Ellie and I finally unrolled two old bales of hay and spread them over one quadrant of the garden. The hay (along with the cardboard I put underneath it) is doing a good job of keeping the weeds down for us. (Though everywhere else they’re as prolific as ever.) I haven’t managed to build any raised rows, but we have planted some tomatoes and a few other seeds. We were late and the seeds were old, but we have a few things growing in the garden for the first time in several years.
The last big junk pile
We’ve done dump runs, dragged brush to the burn pile, dug things out of the ground, picked glass out of the dirt and finally started mowing a little bit of the area beside the garden. In addition to being the dumping ground for who knows what, this spot is also my compost pile for weeds and other cuttings from the gardens. I’ve dealt with most of the who knows what. What’s left is piles of brush and leaves and weeds. Then the plan is to build a new compost bin that will contain the mess.
The inspiration to refresh our bedroom was the new TRUBBTÅG duvet cover from Ikea. Which appeared to be out of stock for the first half of this year. It’s finally here, and now I’m wondering what else I want to do for this room?
Connecting with the woman whose family first owned this farm was a very meaningful experience last year for me. Due to lockdowns, we’ve not seen each other very much, and she’s not been out to the farm yet this year. We have kept in touch and I am looking forward to learning more about this special place.
Progress is the theme for our Home Goals so far. Nothing is done yet. I’m not sure we’ll be completely finished any of them by the end of the year. But we’re making progress, and that makes me very happy.
It felt good to set goals at the beginning of the year. It felt like I was coming back into this part of myself that has been pushed to the background since I got pregnant, since Ellie was born, since Matt was sick.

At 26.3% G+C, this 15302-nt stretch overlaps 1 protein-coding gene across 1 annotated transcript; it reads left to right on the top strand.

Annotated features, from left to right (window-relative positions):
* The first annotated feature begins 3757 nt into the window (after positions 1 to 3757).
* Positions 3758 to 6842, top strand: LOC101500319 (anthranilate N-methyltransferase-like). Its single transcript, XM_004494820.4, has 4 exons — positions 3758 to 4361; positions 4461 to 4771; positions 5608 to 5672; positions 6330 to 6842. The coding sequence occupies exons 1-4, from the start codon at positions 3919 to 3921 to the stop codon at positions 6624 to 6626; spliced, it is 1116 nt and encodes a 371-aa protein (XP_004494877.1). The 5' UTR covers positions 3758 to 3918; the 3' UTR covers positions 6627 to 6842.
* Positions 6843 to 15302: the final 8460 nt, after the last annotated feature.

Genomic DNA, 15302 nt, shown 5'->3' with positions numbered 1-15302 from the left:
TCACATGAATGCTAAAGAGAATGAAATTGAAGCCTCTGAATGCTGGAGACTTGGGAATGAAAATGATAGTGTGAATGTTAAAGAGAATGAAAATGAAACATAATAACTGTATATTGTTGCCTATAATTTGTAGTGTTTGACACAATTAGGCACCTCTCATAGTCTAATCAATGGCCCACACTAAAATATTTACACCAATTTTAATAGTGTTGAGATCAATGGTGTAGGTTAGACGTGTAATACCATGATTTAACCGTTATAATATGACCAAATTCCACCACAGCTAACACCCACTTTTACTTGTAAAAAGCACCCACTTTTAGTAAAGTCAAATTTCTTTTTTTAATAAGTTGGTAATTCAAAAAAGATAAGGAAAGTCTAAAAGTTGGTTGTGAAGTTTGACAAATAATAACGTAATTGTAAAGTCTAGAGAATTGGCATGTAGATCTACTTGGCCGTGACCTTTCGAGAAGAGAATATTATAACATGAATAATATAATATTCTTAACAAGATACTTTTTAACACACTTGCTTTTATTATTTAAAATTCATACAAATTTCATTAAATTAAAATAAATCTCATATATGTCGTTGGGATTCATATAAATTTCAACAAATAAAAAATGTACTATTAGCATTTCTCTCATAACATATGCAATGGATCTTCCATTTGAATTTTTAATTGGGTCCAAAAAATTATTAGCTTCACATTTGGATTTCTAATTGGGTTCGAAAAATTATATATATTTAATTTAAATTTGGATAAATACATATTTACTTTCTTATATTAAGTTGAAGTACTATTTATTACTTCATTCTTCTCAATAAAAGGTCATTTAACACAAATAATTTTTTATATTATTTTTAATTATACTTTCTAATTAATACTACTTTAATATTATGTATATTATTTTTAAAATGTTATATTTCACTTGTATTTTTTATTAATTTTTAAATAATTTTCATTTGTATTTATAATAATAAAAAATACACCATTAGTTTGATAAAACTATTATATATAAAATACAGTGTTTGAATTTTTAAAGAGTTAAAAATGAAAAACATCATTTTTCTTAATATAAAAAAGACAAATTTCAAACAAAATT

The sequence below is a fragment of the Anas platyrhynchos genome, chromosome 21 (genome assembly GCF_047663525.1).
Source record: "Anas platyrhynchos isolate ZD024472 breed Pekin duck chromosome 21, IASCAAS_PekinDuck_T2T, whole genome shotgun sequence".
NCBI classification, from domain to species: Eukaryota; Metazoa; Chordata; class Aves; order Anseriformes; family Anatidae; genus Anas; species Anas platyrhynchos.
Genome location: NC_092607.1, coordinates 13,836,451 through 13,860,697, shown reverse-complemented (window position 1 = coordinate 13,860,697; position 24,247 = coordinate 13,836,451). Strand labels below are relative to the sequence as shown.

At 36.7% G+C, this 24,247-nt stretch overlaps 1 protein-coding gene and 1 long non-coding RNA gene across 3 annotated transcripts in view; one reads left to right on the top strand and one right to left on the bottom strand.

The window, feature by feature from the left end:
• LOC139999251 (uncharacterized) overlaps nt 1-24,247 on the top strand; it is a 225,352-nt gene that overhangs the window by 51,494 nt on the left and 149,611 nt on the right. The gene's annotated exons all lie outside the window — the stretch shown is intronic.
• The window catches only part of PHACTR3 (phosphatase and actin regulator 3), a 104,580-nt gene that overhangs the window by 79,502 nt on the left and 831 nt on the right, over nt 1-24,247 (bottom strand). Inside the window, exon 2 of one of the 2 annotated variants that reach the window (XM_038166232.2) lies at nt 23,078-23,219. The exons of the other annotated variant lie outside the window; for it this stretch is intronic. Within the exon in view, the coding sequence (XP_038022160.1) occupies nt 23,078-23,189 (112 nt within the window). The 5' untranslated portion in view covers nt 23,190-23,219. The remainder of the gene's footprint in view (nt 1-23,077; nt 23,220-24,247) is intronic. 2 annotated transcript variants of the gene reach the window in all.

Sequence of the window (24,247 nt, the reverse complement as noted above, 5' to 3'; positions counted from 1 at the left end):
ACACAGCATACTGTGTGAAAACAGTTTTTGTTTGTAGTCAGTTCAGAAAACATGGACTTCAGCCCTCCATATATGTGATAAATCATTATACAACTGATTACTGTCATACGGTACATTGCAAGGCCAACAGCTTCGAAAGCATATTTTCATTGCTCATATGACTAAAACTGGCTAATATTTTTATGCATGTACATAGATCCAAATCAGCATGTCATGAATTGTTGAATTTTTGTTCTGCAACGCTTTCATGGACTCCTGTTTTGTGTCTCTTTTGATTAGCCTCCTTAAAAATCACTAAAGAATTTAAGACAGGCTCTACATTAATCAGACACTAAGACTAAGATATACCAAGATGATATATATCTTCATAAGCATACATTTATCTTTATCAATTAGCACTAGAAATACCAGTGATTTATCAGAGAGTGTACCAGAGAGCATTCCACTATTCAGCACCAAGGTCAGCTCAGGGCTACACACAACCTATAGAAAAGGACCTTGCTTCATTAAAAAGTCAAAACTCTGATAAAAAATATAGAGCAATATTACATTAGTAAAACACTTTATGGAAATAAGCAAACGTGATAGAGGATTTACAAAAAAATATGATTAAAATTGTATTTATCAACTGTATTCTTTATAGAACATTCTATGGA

It’s also felt good to work on these goals this year. Every day is a juggle of Ellie, work, farm, life. But the juggle has felt like a balance–of sorts–so far. I feel like I’ve made more progress this year than we have in a long time, and I’m excited to see what we accomplish over the rest of the year.
What have you been up to this year? How to you prioritize projects at your house? Are you feeling in balance? Productive? Motivated?
Thank you very much for your kindness after my last post. I appreciate all of the thoughts, prayers and support that have been sent our way over the last several years. They mean a lot.
Last weekend, on the anniversary of the day Matt came home, I felt like he sent a special gift for us.
A woman came to the farm who had been born here in 1936.
I have always wondered about the history of this property. Who lived here? What were their names? What happened to them? Where was the original house?
Well, now I know… at least a little bit.
The woman’s name is Lorraine. Her grandparents were the original owners of the property.
Eventually her father and mother took over the farm, and this is where she spent the first six years of her life.
She talked about riding her tricycle down the barn ramp (just like Ellie likes to do in her little car), climbing trees and trying to keep up with her older brother.
Her father worked the farm for awhile before he took a job in the city.
The driving shed (I always call it the drive shed, but she says “driving”) and the barn are the same as she recalls. She said that the original barn burned down when her father was young and was rebuilt.
The pond was not here when she was a child. It was just a stream that they crossed every day on their walk to and from school.
She says that the house burned down sometime in the 1950s. The property was always 129 acres.
Lorraine left the farm in 1942. She has returned few times since then, though the last time was about 20 years ago. Last weekend (with, I feel, a nudge from Matt), she got up her courage to come again and see who was living there now. I am so glad that she did. I feel like we connected right away.
Lorraine and I have talked on the phone several times and met twice more already. She came out to the farm again on Saturday and walked around a bit and shared more memories. She has given me so many stories and obviously some very special photos. I have so many more questions, but what I’ve learned already has meant so much.
The experience of connecting with the people and history of this special place is very precious.